Don’t Just Dream about Better Social Service, Dreamforce it!

Ashley Furness – The biggest cloud computing industry event of the year has come and gone, but that doesn’t mean you can’t still learn something from it.

Dreamforce 2012 ended late last month with a record 90,000 attendees, media and learning session participants. The gathering featured more than 750 sessions, but that’s not where I picked up some of the most practical business tips. Those came from the live “Salesforce Service Cloud Call Center” – a real-life demonstration of social customer service savvy.

Dreamforce tabletSituated in the middle of the expo floor, the social service station was manned by eight support agents who fielded calls, tweets, posts and updates from Dreamforce attendees. The site was ringed by flashing streams of social conversations. These stock exchange-like tickers provided onlookers a peak into their activities.

From watching and learning, I gleaned a few key takeaways. For those of you that weren’t able to attend, or missed this demonstration, here’s several socialized customer service best practices I observed.

Post Publicly First

John Rote, Vice President of Customer Experience at Bonobos, compared support through social media like troubleshooting in a coffee shop or bar.

“It’s likely more people will hear about it and pull friends from across the room to listen. This can mean a bad experience is shared further, faster,” says Rote, who will sit on a social customer service panel at Dreamforce called “How Small Businesses Keep Up with the Velocity of Customer Service.”

To mitigate this risk, Rote suggests companies always acknowledge the comment in social before taking the interaction to another channel. Salesforce Service Cloud Call Center observers watched this happen in real time. If an attendee asked a highly-technical question on Twitter, the agent would reply, “I’m emailing you now!” or “Here’s a link to a Chatter discussion on this topic.”

This approach publicly demonstrates that the company is listening and responds to everyone.

Prioritize Thoughtfully

One of the biggest challenges with providing customer service through social is dealing with the sheer volume of requests. Griffin said companies should have a well-defined strategy for prioritizing responses.

This should include ranking factors from social–a Klout score, for example–and customer history. A company might choose to respond first to longtime customers or those with a history of high-value purchases.

“Companies should strike a balance between who [the customer] is in the community, but also who they are to you,” Griffin says.

At the Salesforce Service Cloud Call Center, social mention identification and prioritization was automated through Salesforce.com’s Radian6 Social Hub. This system trolled the Web for #Dreamforce, @Dreamforce and Dreamforce mentions on Facebook, Twitter and other platforms. These were instantly turned into a service ticket, prioritized and routed to the appropriate social response agent.

Hashtag Common Questions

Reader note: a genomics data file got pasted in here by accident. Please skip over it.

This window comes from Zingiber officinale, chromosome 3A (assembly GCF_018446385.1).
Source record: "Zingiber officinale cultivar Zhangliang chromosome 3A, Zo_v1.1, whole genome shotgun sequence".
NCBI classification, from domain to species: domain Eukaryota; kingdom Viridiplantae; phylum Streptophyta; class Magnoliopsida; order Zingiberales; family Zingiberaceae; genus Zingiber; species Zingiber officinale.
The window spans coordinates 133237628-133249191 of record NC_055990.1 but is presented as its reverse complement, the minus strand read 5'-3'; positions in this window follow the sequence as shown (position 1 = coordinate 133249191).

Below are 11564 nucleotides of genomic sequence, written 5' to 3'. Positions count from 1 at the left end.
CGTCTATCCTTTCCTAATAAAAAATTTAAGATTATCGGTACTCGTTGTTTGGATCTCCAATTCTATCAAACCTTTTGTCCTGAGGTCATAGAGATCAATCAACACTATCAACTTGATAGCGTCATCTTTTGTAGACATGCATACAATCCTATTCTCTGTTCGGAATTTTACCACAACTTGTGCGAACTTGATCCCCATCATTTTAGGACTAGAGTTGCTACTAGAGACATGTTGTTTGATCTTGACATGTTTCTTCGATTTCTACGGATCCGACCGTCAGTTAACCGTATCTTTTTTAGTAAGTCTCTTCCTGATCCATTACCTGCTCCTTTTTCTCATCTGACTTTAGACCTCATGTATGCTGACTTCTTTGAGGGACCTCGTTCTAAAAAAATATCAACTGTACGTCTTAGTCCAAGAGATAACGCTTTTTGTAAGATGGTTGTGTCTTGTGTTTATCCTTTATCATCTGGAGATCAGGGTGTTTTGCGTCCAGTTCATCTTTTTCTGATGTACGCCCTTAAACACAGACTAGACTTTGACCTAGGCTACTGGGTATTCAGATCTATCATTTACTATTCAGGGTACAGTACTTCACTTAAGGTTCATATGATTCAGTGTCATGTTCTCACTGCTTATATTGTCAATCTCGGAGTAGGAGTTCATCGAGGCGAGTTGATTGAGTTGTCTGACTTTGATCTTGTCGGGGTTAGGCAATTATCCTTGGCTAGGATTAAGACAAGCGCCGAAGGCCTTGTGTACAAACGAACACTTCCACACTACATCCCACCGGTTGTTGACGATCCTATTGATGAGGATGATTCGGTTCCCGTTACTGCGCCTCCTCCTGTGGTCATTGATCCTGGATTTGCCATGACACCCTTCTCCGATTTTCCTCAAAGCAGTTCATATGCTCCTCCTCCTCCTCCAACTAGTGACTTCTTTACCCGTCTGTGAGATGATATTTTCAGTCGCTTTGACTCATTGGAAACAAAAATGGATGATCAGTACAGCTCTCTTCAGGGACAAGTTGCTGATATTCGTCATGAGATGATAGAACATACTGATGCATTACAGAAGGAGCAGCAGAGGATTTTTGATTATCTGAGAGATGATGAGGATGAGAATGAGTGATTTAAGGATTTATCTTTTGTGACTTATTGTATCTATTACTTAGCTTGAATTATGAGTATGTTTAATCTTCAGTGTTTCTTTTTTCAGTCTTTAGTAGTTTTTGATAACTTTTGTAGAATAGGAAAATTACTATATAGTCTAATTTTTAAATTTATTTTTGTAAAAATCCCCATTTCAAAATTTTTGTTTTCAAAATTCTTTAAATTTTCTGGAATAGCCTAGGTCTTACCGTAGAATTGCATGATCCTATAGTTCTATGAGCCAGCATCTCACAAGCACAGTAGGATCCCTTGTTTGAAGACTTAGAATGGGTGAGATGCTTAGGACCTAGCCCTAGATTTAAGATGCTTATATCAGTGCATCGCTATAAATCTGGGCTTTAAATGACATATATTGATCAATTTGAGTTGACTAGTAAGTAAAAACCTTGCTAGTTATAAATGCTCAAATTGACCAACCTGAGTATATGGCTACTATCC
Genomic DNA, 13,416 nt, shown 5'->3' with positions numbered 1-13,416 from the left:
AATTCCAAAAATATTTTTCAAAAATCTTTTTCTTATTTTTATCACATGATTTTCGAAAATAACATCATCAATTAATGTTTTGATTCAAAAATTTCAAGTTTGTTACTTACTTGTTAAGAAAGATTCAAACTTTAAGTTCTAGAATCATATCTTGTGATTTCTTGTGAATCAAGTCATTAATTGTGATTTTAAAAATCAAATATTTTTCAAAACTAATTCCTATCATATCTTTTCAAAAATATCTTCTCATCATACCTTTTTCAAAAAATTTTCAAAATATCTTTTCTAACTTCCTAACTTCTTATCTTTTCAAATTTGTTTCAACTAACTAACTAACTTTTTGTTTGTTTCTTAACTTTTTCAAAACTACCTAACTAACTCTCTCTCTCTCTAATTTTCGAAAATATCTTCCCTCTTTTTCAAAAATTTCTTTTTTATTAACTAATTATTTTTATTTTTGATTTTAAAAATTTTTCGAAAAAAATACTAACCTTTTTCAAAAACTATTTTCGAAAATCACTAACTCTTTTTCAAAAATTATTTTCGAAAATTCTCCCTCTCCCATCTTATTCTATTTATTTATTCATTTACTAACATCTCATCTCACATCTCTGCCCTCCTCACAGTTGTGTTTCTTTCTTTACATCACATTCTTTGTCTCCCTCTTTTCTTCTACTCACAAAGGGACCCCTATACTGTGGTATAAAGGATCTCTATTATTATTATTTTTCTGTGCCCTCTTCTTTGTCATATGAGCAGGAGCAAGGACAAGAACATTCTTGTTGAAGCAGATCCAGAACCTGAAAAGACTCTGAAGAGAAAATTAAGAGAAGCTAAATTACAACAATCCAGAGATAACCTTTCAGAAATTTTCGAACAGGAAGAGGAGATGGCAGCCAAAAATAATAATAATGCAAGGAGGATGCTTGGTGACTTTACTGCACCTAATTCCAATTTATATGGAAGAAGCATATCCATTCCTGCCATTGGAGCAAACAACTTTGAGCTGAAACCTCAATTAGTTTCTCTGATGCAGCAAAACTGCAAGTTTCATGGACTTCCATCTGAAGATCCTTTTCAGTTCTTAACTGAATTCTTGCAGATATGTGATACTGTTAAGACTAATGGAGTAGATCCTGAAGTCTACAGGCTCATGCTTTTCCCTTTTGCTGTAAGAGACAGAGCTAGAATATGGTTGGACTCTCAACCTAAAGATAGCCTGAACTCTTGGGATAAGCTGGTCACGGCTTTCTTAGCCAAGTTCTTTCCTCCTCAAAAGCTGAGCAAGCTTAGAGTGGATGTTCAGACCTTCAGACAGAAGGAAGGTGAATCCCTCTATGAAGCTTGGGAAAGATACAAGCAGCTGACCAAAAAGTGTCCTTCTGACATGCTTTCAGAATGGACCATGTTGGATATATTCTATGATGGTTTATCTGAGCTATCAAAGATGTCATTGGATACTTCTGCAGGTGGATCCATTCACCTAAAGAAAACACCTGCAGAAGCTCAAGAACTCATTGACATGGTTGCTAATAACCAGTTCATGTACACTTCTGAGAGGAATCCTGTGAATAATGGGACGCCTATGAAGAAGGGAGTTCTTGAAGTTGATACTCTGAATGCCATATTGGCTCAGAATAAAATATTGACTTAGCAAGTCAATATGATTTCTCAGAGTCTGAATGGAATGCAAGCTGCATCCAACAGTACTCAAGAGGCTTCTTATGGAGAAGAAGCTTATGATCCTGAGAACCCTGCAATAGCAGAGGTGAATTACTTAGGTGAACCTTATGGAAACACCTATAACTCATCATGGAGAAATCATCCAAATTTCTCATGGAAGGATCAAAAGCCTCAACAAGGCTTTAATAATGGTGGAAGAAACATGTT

Griffin told me that last year during Dreamforce most interactions across all service channels involved questions about where things were located, recommendations for events, and tips for getting around the conference. Hashtags allow customer service managers to instantly create a knowledge base for topics such as these.

During this year’s event, Salesforce Service Cloud Call Center agents used hashtags like #Dreamforc2012, #DF2012 and #DF12 to index conversations about the event. That way they could quickly reference those tweets for relevant questions.

Then, when a Dreamforce visitor tweeted, “What sessions are best for social customer service?” the agent could respond “@UserName check out everyone’s food recommendations by searching #Dreamforce2012! and #socialcustserv” When they search those hashtags, the visitor could scan through everyone’s suggestions. This saves the agent time, while still providing a helpful personal response.

It Takes Dedication

John Rote, Vice President of Customer Experience at Bonobos, compared support through social media like troubleshooting in a coffee shop or bar.

“It’s likely more people will hear about it and pull friends from across the room to listen. This can mean a bad experience is shared further, faster,” says Rote, who will sat on a social customer service panel at Dreamforce called “How Small Businesses Keep Up with the Velocity of Customer Service.”

Customer service through social media is not just about providing another interaction channel in addition to phone, email or live chat. Bonobos found out through customer surveys that social media support engaged customers who might never have sent their question otherwise. But for this to really work, you need to make sure you have both the processes and manpower for providing a good social experience.

Ashley Furness is a CRM Software Analyst for research firm Software Advice. She has spent the last six years reporting and writing business news and strategy features. Her work has appeared in myriad publications including Inc., Upstart Business Journal, the Austin Business Journal and the North Bay Business Journal. Before joining Software Advice in 2012, she worked in sales management and advertising.

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